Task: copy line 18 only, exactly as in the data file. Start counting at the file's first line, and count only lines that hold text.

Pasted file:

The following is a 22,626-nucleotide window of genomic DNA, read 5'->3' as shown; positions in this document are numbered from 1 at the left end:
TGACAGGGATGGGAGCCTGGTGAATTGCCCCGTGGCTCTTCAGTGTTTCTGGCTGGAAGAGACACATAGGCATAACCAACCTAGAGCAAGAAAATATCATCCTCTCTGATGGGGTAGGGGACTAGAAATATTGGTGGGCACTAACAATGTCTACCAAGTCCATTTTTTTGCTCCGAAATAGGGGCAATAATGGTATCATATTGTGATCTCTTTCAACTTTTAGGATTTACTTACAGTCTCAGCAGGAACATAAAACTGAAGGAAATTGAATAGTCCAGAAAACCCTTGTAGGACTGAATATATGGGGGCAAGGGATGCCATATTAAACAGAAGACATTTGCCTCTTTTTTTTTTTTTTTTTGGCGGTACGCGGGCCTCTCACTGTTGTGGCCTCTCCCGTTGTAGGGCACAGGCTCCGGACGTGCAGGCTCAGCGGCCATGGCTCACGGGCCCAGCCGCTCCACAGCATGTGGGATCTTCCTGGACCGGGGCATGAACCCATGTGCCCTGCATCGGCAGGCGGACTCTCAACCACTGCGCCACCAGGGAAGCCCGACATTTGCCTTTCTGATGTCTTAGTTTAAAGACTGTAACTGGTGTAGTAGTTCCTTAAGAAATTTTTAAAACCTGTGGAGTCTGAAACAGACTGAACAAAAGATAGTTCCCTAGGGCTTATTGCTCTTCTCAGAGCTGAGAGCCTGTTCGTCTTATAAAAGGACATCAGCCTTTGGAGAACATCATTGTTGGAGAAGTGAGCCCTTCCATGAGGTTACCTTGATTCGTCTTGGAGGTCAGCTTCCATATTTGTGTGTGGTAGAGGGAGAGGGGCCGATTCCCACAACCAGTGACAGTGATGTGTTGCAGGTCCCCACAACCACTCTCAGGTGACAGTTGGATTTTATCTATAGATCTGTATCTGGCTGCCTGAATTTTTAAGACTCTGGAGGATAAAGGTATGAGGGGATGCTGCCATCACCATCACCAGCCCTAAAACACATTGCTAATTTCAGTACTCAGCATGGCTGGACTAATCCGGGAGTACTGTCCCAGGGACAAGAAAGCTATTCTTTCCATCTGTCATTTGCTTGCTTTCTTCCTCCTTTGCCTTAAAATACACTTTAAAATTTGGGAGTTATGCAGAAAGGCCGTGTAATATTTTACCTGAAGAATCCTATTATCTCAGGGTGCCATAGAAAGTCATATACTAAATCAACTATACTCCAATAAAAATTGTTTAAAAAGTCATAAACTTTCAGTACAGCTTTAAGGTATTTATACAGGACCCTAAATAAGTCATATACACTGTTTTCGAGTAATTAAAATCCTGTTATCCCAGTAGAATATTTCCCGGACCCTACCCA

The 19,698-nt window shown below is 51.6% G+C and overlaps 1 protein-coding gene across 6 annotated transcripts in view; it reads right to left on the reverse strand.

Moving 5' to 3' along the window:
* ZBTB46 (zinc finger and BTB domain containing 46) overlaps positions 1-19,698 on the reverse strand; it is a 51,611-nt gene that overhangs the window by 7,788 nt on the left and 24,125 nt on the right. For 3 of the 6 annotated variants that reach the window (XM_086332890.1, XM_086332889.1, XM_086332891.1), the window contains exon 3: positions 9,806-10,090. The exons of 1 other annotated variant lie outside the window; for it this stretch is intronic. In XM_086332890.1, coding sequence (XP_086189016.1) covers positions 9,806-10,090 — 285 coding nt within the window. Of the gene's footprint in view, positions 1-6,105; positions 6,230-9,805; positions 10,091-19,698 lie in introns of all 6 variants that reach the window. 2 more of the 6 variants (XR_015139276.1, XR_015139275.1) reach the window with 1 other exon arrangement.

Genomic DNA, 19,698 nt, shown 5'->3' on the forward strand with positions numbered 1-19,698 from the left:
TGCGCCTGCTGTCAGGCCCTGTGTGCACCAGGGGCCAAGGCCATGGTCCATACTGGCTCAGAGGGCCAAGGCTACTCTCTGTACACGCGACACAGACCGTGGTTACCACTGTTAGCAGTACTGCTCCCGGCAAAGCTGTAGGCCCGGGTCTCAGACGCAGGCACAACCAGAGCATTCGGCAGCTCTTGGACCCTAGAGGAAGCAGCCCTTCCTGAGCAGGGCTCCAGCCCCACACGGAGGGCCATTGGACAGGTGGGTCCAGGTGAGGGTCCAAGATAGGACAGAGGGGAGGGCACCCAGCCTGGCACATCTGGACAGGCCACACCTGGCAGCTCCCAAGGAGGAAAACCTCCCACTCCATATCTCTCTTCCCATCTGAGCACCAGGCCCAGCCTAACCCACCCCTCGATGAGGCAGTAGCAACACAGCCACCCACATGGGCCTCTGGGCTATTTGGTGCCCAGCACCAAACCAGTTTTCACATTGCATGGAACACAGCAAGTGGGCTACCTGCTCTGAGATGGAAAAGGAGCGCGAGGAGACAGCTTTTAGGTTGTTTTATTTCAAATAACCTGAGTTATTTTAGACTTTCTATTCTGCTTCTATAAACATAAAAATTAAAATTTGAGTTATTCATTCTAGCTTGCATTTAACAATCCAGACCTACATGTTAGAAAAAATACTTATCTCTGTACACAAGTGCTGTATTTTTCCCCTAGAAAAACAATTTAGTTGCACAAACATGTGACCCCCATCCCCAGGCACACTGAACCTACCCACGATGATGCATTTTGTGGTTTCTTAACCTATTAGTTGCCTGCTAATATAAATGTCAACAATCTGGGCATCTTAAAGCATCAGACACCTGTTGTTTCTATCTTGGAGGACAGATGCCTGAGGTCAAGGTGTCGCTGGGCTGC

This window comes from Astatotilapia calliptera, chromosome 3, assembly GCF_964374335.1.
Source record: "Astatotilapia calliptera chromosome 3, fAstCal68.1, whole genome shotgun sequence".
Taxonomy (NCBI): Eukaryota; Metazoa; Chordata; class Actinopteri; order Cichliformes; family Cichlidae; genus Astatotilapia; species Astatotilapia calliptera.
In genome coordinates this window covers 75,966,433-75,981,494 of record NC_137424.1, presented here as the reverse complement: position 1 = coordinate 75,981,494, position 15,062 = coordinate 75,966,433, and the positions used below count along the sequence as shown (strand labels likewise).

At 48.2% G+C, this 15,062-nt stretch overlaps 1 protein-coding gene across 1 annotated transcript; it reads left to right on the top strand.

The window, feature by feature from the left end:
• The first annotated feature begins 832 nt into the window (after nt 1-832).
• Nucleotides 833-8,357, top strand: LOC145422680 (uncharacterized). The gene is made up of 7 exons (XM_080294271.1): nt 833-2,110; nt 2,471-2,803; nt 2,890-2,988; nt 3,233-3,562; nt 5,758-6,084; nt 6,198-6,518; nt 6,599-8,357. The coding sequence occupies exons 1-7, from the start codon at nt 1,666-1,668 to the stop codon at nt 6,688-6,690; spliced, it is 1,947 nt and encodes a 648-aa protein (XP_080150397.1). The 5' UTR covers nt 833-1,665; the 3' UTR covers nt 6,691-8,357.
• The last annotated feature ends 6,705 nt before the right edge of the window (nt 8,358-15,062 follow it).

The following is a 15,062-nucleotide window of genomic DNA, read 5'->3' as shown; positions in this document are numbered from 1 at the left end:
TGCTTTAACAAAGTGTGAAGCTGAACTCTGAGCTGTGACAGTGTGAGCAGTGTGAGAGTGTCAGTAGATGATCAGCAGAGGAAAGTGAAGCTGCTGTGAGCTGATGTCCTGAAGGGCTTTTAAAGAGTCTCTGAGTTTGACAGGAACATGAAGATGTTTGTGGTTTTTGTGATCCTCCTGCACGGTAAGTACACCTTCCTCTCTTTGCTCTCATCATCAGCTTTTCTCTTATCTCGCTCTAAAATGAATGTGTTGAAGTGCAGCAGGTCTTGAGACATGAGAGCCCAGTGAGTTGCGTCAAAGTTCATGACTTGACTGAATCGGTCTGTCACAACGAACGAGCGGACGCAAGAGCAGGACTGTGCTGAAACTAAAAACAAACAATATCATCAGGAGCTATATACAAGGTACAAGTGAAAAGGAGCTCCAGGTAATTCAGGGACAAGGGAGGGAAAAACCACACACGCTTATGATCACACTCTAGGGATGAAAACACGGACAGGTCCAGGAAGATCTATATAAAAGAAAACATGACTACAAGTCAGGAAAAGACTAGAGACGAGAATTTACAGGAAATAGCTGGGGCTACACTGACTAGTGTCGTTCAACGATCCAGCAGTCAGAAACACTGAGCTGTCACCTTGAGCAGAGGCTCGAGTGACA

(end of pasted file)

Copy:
TGCTTTAACAAAGTGTGAAGCTGAACTCTGAGCTGTGACAGTGTGAGCAGTGTGAGAGTGTCAGTAGATGATCAGCAGAGGAAAGTGAAGCTGCTGTGAGCTGATGTCCTGAAGGGCTTTTAAAGAGTCTCTGAGTTTGACAGGAACATGAAGATGTTTGTGGTTTTTGTGATCCTCCTGCACGGTAAGTACACCTTCCTCTCTTTGCTCTCATCATCAGCTTTTCTCTTATCTCGCTCTAAAATGAATGTGTTGAAGTGCAGCAGGTCTTGAGACATGAGAGCCCAGTGAGTTGCGTCAAAGTTCATGACTTGACTGAATCGGTCTGTCACAACGAACGAGCGGACGCAAGAGCAGGACTGTGCTGAAACTAAAAACAAACAATATCATCAGGAGCTATATACAAGGTACAAGTGAAAAGGAGCTCCAGGTAATTCAGGGACAAGGGAGGGAAAAACCACACACGCTTATGATCACACTCTAGGGATGAAAACACGGACAGGTCCAGGAAGATCTATATAAAAGAAAACATGACTACAAGTCAGGAAAAGACTAGAGACGAGAATTTACAGGAAATAGCTGGGGCTACACTGACTAGTGTCGTTCAACGATCCAGCAGTCAGAAACACTGAGCTGTCACCTTGAGCAGAGGCTCGAGTGACA